On July 12th, the Province of Ontario and First
Nations, represented by the Chiefs-in-Assembly, announced an
agreement-in-principle for Ontario to sell up
to 15 million shares of Hydro One Limited to First Nation
communities in the province. The Liberal government in Ontario has
partially privatized the public utility, and so far 30% of Hydro
One's shares have been sold. If the 15 million shares are sold
to First Nations, it would constitute another 2.5%.
The Chiefs-in-Assembly established a Chiefs Committee on Energy
to undertake this initiative on behalf of the 133 First Nation
communities in Ontario. Each First Nation would have up to two
years from the signing of binding agreements to decide whether to
participate in the deal. A base threshold of 80% First Nation
participation by the end of 2017 is needed before the transaction
If the agreement is ratified, Ontario would sell the shares to a
new investment vehicle owned collectively by First Nations. The
purchase would be financed with a 25-year loan from Ontario of up
to $268 million, depending on the number of First Nation
communities participating. The shares for the loan would be sold at
$18 per share, which is above the province's book value for the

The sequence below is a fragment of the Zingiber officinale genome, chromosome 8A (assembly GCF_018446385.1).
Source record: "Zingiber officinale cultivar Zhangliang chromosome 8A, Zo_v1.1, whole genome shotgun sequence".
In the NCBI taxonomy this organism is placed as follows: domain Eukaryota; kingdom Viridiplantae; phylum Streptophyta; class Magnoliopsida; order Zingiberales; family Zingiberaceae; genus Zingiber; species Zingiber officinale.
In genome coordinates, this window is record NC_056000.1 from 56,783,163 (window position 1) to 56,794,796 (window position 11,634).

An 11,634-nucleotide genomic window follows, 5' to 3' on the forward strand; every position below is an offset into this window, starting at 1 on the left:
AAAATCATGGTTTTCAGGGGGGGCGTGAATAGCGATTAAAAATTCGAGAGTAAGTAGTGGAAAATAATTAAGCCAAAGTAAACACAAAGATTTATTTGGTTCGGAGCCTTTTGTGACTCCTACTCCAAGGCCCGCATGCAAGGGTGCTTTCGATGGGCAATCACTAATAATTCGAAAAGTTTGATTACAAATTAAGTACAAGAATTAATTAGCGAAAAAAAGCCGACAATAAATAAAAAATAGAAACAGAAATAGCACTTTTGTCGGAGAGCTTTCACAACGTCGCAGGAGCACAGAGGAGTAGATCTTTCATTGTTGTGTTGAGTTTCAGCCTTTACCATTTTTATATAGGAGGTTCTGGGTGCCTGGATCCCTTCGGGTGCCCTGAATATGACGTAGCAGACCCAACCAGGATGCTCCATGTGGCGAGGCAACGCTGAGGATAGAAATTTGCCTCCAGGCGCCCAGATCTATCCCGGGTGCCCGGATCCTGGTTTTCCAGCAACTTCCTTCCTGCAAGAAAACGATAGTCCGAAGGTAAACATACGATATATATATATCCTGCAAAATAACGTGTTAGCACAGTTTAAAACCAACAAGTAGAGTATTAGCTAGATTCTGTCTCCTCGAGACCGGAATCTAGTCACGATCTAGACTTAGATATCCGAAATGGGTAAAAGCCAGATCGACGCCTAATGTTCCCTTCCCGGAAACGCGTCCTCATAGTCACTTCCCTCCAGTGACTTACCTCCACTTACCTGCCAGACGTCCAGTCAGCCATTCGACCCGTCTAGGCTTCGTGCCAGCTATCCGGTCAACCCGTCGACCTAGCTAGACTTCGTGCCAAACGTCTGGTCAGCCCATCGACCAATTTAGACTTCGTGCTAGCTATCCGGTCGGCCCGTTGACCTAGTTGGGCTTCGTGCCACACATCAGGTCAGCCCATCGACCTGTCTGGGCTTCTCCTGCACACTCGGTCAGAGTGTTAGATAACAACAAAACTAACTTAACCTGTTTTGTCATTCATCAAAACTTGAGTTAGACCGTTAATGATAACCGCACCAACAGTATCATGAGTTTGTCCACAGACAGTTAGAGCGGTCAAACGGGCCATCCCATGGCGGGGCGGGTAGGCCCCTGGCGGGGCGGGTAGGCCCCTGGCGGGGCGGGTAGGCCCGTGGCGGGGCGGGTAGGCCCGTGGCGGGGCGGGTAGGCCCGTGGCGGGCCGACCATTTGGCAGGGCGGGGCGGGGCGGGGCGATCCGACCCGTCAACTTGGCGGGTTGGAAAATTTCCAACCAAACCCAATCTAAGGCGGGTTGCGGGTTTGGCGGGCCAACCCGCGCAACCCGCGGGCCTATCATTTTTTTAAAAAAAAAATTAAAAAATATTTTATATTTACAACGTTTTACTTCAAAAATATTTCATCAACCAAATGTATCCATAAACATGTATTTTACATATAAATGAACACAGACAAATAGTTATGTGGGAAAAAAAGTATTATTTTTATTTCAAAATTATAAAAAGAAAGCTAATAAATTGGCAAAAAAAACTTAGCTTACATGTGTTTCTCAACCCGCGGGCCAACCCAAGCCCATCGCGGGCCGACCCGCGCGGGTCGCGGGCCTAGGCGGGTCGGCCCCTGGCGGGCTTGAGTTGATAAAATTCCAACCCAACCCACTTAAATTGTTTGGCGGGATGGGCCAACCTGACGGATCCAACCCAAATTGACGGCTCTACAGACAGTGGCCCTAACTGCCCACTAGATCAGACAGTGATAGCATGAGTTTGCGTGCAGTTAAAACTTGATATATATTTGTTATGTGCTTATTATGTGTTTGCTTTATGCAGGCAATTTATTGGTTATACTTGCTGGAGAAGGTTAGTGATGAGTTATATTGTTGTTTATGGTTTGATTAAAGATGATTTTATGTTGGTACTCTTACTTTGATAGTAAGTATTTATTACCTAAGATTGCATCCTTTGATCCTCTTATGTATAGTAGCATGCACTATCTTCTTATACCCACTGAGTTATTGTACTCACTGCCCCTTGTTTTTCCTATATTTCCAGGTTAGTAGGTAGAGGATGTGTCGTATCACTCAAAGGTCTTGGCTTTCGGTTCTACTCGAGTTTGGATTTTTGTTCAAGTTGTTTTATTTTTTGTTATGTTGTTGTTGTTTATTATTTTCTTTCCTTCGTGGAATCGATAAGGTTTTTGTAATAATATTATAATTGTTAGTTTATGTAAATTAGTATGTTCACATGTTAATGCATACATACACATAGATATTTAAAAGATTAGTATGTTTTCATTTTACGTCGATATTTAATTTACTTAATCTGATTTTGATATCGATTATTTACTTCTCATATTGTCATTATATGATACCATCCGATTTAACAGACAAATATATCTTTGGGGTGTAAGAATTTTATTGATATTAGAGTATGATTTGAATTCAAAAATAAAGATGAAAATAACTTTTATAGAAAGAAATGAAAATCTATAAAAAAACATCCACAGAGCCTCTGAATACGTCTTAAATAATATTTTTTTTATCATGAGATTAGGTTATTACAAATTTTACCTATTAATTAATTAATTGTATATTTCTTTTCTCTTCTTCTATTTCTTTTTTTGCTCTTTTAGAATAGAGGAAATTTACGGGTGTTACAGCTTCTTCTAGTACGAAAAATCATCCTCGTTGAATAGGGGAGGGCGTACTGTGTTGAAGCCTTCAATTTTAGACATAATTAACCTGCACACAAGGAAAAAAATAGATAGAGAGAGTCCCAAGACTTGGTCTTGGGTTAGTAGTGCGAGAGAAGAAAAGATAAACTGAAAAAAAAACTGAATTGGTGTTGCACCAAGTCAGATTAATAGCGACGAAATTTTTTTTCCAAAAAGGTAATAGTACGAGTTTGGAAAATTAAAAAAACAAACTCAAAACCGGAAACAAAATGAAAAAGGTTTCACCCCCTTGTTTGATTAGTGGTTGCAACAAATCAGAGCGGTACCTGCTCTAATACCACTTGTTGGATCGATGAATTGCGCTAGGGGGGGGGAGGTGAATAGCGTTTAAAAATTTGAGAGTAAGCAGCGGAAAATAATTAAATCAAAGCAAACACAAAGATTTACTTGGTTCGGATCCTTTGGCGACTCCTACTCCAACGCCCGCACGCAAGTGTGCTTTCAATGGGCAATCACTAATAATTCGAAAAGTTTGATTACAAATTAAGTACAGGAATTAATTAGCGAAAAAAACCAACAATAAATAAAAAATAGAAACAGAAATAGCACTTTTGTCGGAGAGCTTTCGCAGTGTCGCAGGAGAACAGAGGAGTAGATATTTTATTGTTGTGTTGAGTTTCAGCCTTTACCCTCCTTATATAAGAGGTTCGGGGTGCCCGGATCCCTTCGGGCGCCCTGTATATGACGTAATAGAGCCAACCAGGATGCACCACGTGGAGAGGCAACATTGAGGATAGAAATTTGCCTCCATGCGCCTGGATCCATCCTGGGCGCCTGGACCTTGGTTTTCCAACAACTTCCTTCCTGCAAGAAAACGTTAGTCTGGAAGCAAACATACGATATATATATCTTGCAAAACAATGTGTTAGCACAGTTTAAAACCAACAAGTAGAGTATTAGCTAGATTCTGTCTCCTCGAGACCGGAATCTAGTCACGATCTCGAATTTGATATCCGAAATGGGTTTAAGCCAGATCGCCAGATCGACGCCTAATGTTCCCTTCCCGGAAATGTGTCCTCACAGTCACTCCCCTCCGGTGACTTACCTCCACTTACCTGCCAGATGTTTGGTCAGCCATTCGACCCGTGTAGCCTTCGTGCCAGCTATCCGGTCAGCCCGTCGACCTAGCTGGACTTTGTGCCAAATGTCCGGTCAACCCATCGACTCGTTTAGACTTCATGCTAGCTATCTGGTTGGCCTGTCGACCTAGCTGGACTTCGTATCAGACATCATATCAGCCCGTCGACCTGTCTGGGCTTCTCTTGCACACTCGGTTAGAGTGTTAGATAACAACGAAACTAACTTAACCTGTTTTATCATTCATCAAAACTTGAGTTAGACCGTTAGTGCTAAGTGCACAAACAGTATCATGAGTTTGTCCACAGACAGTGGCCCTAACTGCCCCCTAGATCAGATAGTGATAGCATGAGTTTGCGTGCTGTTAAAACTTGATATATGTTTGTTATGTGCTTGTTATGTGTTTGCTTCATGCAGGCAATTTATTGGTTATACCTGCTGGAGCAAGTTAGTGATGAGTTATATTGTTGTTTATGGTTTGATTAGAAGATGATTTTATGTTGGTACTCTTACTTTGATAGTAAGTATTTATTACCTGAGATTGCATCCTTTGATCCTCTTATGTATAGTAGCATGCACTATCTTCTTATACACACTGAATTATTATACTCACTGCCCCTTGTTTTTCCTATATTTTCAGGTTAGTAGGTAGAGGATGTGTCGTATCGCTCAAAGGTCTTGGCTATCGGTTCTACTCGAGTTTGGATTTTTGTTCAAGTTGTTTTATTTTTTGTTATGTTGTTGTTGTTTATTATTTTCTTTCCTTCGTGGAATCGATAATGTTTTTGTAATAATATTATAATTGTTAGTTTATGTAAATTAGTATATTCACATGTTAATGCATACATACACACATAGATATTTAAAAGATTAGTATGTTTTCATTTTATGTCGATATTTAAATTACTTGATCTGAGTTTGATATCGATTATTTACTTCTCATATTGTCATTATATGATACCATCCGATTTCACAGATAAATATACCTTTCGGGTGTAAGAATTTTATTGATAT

shares, but below the $24 to $26 range the stock has been trading
in recent months. Ontario would also provide seed capital to a new
First Nation investment fund of up to $45 million over the first
three years, depending on the degree of First Nation
The agreement-in-principle between Ontario and First Nations is
part of the Wynne government's controversial plan to sell off 60% of Hydro
One. Both opposition parties have warned that the sell-off of Hydro
One will drain Ontario of revenue while increasing the cost of
electricity for consumers. The governing Liberals, on the other
hand, have said that the proceeds from the sale will stimulate the
economy and help fund important infrastructure projects.
The sale of Hydro One is the largest sell-off of a Canadian crown
corporation in 20 years, however the Ontario government will
remain the largest shareholder of the public utility, and by law,
no other shareholder or group of shareholders is permitted to own
more than 10%. Ontario's decision to partially privatize Hydro
One stems in part from the report of the Advisory Council on Government
Assets. Led by Ed Clark, the Advisory Council was appointed by
the Premier in April 2014 to "consider various options to
generate better returns and revenues to maximize the value of"
Hydro One (along with the LCBO and Ontario Power Generation). The
Advisory Council recommended that the government dilute its
interest in Hydro One's distribution business by bringing in
private capital and retaining a minority share of 40% to 45%.
Canada is a constitutional monarchy, a parliamentary democracy and a federation comprised of ten provinces and three territories. Canada's judiciary is independent of the legislative and executive branches of Government.
The Government of Alberta recently announced a number of policy changes that will impact the Alberta Electricity Market, composed of its generators, transmitters, distributors, retailers, electricity consumers and wholesale electricity market.
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